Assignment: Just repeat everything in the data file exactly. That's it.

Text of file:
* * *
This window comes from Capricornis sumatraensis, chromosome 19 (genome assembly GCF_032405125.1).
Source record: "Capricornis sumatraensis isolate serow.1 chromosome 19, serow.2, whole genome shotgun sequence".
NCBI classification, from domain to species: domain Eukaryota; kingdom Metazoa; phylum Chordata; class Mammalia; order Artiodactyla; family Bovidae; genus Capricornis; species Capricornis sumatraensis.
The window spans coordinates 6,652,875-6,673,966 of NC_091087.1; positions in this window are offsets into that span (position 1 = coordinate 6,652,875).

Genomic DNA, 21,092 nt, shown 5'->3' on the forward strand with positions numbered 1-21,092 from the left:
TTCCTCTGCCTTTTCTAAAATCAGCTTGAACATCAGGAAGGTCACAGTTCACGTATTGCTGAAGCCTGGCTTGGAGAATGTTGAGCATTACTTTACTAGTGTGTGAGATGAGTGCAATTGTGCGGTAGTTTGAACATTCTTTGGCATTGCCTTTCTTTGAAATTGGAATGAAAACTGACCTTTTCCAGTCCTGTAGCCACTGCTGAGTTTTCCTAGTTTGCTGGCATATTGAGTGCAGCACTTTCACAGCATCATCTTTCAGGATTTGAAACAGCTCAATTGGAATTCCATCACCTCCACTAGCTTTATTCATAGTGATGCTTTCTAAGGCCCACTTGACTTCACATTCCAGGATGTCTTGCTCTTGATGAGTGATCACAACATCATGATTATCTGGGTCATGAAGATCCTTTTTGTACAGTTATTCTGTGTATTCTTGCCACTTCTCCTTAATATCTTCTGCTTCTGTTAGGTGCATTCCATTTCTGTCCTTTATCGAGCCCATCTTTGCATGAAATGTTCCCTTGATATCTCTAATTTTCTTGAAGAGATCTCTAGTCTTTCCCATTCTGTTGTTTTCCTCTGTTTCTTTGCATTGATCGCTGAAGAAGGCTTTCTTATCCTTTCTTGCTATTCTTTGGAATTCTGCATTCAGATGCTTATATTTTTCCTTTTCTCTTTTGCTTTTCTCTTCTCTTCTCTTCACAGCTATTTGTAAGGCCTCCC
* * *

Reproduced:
This window comes from Capricornis sumatraensis, chromosome 19 (genome assembly GCF_032405125.1).
Source record: "Capricornis sumatraensis isolate serow.1 chromosome 19, serow.2, whole genome shotgun sequence".
NCBI classification, from domain to species: domain Eukaryota; kingdom Metazoa; phylum Chordata; class Mammalia; order Artiodactyla; family Bovidae; genus Capricornis; species Capricornis sumatraensis.
The window spans coordinates 6,652,875-6,673,966 of NC_091087.1; positions in this window are offsets into that span (position 1 = coordinate 6,652,875).

Genomic DNA, 21,092 nt, shown 5'->3' on the forward strand with positions numbered 1-21,092 from the left:
TTCCTCTGCCTTTTCTAAAATCAGCTTGAACATCAGGAAGGTCACAGTTCACGTATTGCTGAAGCCTGGCTTGGAGAATGTTGAGCATTACTTTACTAGTGTGTGAGATGAGTGCAATTGTGCGGTAGTTTGAACATTCTTTGGCATTGCCTTTCTTTGAAATTGGAATGAAAACTGACCTTTTCCAGTCCTGTAGCCACTGCTGAGTTTTCCTAGTTTGCTGGCATATTGAGTGCAGCACTTTCACAGCATCATCTTTCAGGATTTGAAACAGCTCAATTGGAATTCCATCACCTCCACTAGCTTTATTCATAGTGATGCTTTCTAAGGCCCACTTGACTTCACATTCCAGGATGTCTTGCTCTTGATGAGTGATCACAACATCATGATTATCTGGGTCATGAAGATCCTTTTTGTACAGTTATTCTGTGTATTCTTGCCACTTCTCCTTAATATCTTCTGCTTCTGTTAGGTGCATTCCATTTCTGTCCTTTATCGAGCCCATCTTTGCATGAAATGTTCCCTTGATATCTCTAATTTTCTTGAAGAGATCTCTAGTCTTTCCCATTCTGTTGTTTTCCTCTGTTTCTTTGCATTGATCGCTGAAGAAGGCTTTCTTATCCTTTCTTGCTATTCTTTGGAATTCTGCATTCAGATGCTTATATTTTTCCTTTTCTCTTTTGCTTTTCTCTTCTCTTCTCTTCACAGCTATTTGTAAGGCCTCCC